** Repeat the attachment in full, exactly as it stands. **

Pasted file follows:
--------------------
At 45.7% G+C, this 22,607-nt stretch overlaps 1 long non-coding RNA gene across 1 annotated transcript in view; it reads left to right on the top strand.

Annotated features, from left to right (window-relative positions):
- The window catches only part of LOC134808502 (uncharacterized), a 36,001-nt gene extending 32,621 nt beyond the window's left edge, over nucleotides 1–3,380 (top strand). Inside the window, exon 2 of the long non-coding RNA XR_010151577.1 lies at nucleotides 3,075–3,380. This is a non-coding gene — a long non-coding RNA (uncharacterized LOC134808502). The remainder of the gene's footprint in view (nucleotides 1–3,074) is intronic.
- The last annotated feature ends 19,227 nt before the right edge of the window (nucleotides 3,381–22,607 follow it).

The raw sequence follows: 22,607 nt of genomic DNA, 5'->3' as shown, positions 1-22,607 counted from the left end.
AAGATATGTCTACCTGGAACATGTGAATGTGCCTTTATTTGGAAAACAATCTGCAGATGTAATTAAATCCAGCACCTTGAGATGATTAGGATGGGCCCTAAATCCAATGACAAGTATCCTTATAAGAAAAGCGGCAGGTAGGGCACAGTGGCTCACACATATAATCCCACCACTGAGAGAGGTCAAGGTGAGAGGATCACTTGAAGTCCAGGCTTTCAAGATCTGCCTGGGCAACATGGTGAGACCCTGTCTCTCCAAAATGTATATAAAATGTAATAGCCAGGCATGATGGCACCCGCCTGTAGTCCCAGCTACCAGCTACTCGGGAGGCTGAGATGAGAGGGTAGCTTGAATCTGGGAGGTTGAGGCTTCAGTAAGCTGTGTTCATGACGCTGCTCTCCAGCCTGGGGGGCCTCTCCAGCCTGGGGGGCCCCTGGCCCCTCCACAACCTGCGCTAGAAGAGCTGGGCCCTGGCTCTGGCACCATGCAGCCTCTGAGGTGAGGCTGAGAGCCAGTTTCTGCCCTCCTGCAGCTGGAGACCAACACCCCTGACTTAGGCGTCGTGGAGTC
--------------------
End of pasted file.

At 45.7% G+C, this 22,607-nt stretch overlaps 1 long non-coding RNA gene across 1 annotated transcript in view; it reads left to right on the top strand.

Annotated features, from left to right (window-relative positions):
- The window catches only part of LOC134808502 (uncharacterized), a 36,001-nt gene extending 32,621 nt beyond the window's left edge, over nucleotides 1–3,380 (top strand). Inside the window, exon 2 of the long non-coding RNA XR_010151577.1 lies at nucleotides 3,075–3,380. This is a non-coding gene — a long non-coding RNA (uncharacterized LOC134808502). The remainder of the gene's footprint in view (nucleotides 1–3,074) is intronic.
- The last annotated feature ends 19,227 nt before the right edge of the window (nucleotides 3,381–22,607 follow it).

The raw sequence follows: 22,607 nt of genomic DNA, 5'->3' as shown, positions 1-22,607 counted from the left end.
AAGATATGTCTACCTGGAACATGTGAATGTGCCTTTATTTGGAAAACAATCTGCAGATGTAATTAAATCCAGCACCTTGAGATGATTAGGATGGGCCCTAAATCCAATGACAAGTATCCTTATAAGAAAAGCGGCAGGTAGGGCACAGTGGCTCACACATATAATCCCACCACTGAGAGAGGTCAAGGTGAGAGGATCACTTGAAGTCCAGGCTTTCAAGATCTGCCTGGGCAACATGGTGAGACCCTGTCTCTCCAAAATGTATATAAAATGTAATAGCCAGGCATGATGGCACCCGCCTGTAGTCCCAGCTACCAGCTACTCGGGAGGCTGAGATGAGAGGGTAGCTTGAATCTGGGAGGTTGAGGCTTCAGTAAGCTGTGTTCATGACGCTGCTCTCCAGCCTGGGGGGCCTCTCCAGCCTGGGGGGCCCCTGGCCCCTCCACAACCTGCGCTAGAAGAGCTGGGCCCTGGCTCTGGCACCATGCAGCCTCTGAGGTGAGGCTGAGAGCCAGTTTCTGCCCTCCTGCAGCTGGAGACCAACACCCCTGACTTAGGCGTCGTGGAGTC